Wednesday, March 16, 2011

99 Problems (But a Beach Ain´t One)

Today I took off work a little early because I have been working pretty hard and also I got done a bit early. It was a nice day out, especially compared to the last week. Wind was at a minimum and it was even warm enough to turn all of last night´s snow into wet slush. I love walking in slush. No no, you don´t understand...I LOVE slush. But I also own rubber boots so that makes a lot of difference.

So what to do in Vík on a semi-tropical day like today? Go to the beach, of course! Actually, I had to make a run to the post office (it costs 220ISK to send a postcard out of the country, by the way, so if you get a postcard from me, feel honored that I worked for about 45 minutes to pay for that stamp), so I took a couple of hours to walk around with my camera and look for birds.

These are fýll (not to be confused with the Icelandic word for elephant, which is fíll). They are medium-sized seabirds that live in Iceland all year 'round. In English, these birds are Northern Fulmars (Fulmaris glacialus). They are kind of special, even though they are very common. If you look very closely at my crummy photo, you can kind of see a little bump at the base of their beaks. That is a salt gland that they use to desalinate their bodies when they drink seawater. Petrels and shearwaters have these glands as well. They need them for their incredible long-distance flights over open water.

But fýll are usually seen hanging out on cliff shelves like in the photo above. They are monogamous and mate for life, so they tend to be seen in pairs if they are not flying around looking for food or surveying the territory.
And speaking of territory, the other thing that makes these birds special is their horrible, horrible defense mechanism. They make a rich, oily stew in the first part of their stomach (before the gizzard) that is used not only for feeding chicks, but for projectile vomiting on anything that gets too close. It´s so sticky that it can mat down the feathers of another bird and kill it. So I was pretty careful not to get too close as I was taking photos today.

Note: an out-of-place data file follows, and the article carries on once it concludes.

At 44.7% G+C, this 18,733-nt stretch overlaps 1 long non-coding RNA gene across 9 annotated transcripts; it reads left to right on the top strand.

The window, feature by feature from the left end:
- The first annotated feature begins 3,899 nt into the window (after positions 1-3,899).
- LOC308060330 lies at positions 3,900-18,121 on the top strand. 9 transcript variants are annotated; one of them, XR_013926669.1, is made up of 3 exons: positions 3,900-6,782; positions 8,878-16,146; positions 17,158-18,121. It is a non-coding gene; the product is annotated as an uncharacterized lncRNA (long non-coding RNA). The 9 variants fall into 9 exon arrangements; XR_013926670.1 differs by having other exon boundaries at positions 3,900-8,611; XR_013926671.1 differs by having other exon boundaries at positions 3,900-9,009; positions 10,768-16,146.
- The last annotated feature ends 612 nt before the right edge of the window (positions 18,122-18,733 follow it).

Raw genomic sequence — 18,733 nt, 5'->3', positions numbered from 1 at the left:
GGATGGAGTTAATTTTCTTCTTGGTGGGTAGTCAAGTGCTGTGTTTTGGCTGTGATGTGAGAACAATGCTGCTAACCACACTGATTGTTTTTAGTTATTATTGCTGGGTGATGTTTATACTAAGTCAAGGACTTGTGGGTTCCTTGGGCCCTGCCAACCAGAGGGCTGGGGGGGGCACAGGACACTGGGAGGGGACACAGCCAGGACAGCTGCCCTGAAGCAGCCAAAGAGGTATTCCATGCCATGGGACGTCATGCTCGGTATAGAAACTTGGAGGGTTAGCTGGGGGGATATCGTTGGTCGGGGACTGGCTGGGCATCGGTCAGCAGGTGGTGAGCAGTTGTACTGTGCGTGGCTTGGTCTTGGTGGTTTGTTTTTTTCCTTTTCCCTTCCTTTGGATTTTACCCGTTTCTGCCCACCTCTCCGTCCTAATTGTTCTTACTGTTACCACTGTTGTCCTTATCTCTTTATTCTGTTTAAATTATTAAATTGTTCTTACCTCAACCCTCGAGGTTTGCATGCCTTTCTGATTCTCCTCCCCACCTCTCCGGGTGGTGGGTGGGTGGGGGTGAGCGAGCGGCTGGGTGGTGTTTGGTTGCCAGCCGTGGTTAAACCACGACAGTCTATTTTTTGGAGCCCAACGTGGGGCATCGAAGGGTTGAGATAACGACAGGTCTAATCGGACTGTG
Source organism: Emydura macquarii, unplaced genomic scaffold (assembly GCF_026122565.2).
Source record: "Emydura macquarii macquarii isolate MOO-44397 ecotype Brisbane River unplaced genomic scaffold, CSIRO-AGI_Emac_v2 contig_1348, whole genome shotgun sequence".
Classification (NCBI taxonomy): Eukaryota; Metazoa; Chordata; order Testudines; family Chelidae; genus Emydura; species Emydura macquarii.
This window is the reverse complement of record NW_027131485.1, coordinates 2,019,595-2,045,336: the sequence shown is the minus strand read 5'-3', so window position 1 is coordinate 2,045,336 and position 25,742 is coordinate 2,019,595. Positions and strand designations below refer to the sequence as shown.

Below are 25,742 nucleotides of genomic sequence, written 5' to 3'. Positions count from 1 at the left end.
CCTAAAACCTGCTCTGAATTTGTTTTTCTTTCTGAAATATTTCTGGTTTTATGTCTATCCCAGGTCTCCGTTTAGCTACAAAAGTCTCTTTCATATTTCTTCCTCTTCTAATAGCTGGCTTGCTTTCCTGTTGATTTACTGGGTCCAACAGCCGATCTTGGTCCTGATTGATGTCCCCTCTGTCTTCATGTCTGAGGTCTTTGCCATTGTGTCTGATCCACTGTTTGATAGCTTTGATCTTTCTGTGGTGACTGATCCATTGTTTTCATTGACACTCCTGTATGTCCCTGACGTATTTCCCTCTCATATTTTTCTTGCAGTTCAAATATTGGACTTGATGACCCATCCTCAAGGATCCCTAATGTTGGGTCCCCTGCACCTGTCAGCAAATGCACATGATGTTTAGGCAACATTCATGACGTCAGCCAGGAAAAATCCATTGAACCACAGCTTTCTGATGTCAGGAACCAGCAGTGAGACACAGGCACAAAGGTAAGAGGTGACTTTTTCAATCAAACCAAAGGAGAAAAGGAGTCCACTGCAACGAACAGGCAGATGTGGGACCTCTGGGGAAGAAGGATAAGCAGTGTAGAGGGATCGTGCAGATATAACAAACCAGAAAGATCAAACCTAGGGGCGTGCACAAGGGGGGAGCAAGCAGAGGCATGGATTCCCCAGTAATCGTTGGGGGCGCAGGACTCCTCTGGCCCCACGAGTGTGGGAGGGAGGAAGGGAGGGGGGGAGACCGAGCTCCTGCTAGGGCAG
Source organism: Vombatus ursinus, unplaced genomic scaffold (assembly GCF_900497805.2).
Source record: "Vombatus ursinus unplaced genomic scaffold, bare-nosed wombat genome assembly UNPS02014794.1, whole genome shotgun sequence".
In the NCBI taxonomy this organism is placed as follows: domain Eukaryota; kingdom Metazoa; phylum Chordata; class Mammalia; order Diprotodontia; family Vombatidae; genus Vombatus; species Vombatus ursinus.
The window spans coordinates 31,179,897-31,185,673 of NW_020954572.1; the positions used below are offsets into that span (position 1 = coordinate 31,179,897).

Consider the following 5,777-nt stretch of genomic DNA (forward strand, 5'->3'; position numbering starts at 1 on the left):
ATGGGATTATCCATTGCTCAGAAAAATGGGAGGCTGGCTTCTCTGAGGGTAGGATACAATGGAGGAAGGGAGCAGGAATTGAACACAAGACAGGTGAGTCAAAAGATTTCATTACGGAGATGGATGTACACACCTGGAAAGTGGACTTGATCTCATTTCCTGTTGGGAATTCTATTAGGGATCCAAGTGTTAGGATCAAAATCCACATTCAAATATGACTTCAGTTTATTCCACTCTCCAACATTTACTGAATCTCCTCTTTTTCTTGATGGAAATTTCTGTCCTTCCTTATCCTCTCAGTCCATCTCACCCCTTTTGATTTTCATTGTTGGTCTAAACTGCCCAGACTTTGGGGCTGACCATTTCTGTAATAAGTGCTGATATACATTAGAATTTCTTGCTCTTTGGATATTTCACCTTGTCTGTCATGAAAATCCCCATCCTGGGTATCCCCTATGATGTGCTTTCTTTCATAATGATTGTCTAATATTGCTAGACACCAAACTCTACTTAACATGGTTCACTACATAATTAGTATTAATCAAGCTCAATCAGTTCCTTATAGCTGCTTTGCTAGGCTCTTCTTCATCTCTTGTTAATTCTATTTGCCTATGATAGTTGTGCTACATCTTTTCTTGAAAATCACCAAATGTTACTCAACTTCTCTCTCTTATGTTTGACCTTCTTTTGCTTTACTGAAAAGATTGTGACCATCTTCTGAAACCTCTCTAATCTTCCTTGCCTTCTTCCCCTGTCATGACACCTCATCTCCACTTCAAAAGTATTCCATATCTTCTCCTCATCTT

The only other thing I know about these birds is that they have been a delicacy for years in this area. They are terrible at walking on land, and the babies are especially fat and cannot fly, so when they waddle down to the sea for their first swim, it is easy to come up behind them and hit them with a stick to kill them. I don´t know any specific recipes for fýll (and can´t find any online), but if it´s like other traditional Icelandic meals, it´s probably just boiled or baked with a little bit of salt, with potatoes on the side.

After annoying a bunch of fýll, I took a walk down to the beach and watched the waves rolling in for high tide. There were some tourists there for a few minutes, but they took photos and left me alone there on the soft black sand and the misty rain. 

Waves sounds like bedsheets snapping a clothesline in slow motion.
A view to the East
The name of these rock formations is Reynisdrangar. The highest part is 66 meters. They are made of basalt, but a legend says that they are trolls who were trying to drag a 3-masted ship to shore. When the sun came up, they all turned to stone.

What a lovely place to live.

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